Maliki to Fallujah residents: Expel Qaeda or prepare for armed clashes
RAMADI - Iraqi Prime Minister Nuri al-Maliki called Monday for Fallujah residents to expel "terrorists" to avoid a security forces assault, as a senior tribal leader insisted that Al-Qaeda-linked militants had left.
Fallujah has been outside government control for days, while parts of Anbar provincial capital Ramadi, farther west, are also held by militants.
It is the first time militants have exercised such open control in major cities since the height of the bloody insurgency that followed the US-led invasion of 2003.
Maliki called on "the people of Fallujah and its tribes to expel the terrorists" so "their areas are not subjected to the danger of armed clashes," state television reported.
He also ordered security forces "not to strike residential areas in Fallujah", it said.
A senior official said on Sunday Iraqi forces were preparing "a major attack" on Fallujah.
And ground forces commander Staff General Ali Ghaidan Majeed said the city should "wait for what is coming" -- a reference to the impending assault.
Sheikh Ali al-Hammad, a senior tribal leader from Fallujah, insisted on Monday that Al-Qaeda-linked Islamic State of Iraq and the Levant (ISIL) forces had departed the city, saying it is now held by Sunni tribesmen.
"There is no ISIL in the city," Hammad said by telephone. "They all left."
"The gunmen inside are from the sons of the tribes, and they are here to defend" Fallujah, he said.
But a witness said ISIL fighters were still in the city, but had lowered their characteristic black flags to avoid being targeted, and Iraqi officials had previously said ISIL was in control.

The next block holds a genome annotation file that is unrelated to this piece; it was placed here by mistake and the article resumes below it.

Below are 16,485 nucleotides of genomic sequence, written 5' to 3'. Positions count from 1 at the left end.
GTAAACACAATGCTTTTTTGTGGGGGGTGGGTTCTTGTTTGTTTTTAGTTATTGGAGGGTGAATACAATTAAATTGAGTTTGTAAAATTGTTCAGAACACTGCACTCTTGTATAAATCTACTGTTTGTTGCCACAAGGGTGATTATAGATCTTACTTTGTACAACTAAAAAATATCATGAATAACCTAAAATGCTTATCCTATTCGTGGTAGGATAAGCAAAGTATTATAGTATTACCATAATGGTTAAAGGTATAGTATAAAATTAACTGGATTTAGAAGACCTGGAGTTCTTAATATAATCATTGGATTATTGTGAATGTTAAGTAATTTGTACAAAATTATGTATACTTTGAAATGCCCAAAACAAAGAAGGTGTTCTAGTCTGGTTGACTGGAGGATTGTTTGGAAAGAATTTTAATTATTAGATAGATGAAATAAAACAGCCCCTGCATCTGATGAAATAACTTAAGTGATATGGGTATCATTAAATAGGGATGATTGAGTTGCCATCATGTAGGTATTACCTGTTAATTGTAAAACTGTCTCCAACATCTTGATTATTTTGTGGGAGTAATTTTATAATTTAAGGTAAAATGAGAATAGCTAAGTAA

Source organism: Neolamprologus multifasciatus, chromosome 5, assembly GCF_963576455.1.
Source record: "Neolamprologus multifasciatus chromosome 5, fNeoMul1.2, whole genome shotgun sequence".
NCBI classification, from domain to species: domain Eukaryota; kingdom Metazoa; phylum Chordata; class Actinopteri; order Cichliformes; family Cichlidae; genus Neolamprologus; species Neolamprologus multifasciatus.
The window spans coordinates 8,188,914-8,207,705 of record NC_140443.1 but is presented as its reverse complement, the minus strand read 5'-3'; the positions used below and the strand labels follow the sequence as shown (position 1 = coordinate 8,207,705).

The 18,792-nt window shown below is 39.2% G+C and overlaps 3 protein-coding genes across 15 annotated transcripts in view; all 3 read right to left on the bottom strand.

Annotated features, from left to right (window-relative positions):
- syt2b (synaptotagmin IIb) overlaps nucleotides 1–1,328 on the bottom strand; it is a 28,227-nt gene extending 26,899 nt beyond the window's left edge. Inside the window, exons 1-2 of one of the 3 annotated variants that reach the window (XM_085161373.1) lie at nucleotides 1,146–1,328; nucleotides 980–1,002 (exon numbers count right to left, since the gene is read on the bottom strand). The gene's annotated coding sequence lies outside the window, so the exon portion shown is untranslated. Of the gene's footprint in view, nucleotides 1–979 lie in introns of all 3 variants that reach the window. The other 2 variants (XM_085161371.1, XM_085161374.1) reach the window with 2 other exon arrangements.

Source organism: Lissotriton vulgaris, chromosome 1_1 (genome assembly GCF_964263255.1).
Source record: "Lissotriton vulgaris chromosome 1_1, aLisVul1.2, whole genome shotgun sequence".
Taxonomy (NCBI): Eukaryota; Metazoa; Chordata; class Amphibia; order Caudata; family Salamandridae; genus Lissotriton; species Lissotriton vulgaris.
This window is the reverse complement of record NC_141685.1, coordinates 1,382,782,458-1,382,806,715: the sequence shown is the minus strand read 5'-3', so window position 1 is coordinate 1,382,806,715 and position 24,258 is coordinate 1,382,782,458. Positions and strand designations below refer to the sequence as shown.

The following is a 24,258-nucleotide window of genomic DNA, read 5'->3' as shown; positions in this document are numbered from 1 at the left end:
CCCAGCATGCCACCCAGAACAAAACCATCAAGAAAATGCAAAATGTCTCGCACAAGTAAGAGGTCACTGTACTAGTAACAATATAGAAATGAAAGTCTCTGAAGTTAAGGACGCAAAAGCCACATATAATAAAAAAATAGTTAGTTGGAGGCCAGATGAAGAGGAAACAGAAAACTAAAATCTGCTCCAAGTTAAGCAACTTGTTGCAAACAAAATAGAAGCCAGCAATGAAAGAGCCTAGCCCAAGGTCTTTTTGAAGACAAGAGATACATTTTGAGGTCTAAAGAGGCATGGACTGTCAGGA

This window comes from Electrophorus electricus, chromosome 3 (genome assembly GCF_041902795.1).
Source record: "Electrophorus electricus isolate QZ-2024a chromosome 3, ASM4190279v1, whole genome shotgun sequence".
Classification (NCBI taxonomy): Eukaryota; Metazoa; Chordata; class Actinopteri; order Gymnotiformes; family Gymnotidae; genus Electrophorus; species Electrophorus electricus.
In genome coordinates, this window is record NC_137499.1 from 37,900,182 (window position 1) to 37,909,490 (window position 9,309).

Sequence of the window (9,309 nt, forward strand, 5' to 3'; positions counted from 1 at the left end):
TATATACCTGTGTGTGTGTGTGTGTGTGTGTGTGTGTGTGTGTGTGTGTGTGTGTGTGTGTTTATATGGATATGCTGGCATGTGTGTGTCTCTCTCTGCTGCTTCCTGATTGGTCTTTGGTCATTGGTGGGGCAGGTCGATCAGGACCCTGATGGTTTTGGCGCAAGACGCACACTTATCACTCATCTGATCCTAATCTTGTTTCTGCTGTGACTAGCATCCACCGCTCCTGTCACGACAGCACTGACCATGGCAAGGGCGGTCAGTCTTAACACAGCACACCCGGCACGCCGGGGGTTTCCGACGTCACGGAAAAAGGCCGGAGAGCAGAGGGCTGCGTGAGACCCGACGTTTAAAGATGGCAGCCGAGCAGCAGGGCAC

In any case, Fallujah remains outside government control, and even if the departure of ISIL militants is confirmed, Baghdad may still seek to retake it.
US Secretary of State John Kerry said Sunday that Washington would provide assistance to Iraqi forces but that it was "their fight", while Iran's deputy chief of staff, General Mohammad Hejazi, also offered "equipment and advice" to Baghdad.
Fighting in Anbar has reportedly killed more than 200 people in just three days, making it the deadliest violence to hit the province in years.
Both Ramadi and Fallujah were insurgent strongholds in the years after 2003, and Fallujah was the target of two major assaults in which US forces saw some of their heaviest fighting since the Vietnam War.
American forces suffered almost one-third of their Iraq dead in Anbar, according to independent website icasualties.org.
They eventually wrested back control of Anbar from militants, with the support of Sunni Arab tribesmen who formed the Sahwa (Awakening) militias, which allied with US troops against Al-Qaeda from late 2006.
But two years after US forces withdrew from the country, Sunni militants have regained strength, bolstered by the war in neighbouring Syria and widespread Sunni Arab anger with Iraq's Shiite-led government.
Fighting erupted in the Ramadi area on December 30, when security forces cleared a year-old protest camp where Sunni Arabs had been demonstrating against what they see as the marginalisation and targeting of their minority community by Baghdad.
The violence spread to Fallujah, and the subsequent withdrawal of security forces from parts of both cities cleared the way for militants to seize control.
Maliki had long sought the closure of the protest camp outside Ramadi, dubbing it a "headquarters for the leadership of Al-Qaeda".
But its removal has caused a sharp decline in the security situation.
ISIL, the latest incarnation of the jihadist group's Iraq affiliate, has made a striking comeback from past defeats, launching numerous attacks in both Iraq and neighbouring Syria last year.
Violence in Iraq in 2013 reached a level not seen since 2008, when the country was just emerging from a brutal period of sectarian killings.
More than 250 people have been killed in the first five days of this month, exceeding the toll for the whole of January last year.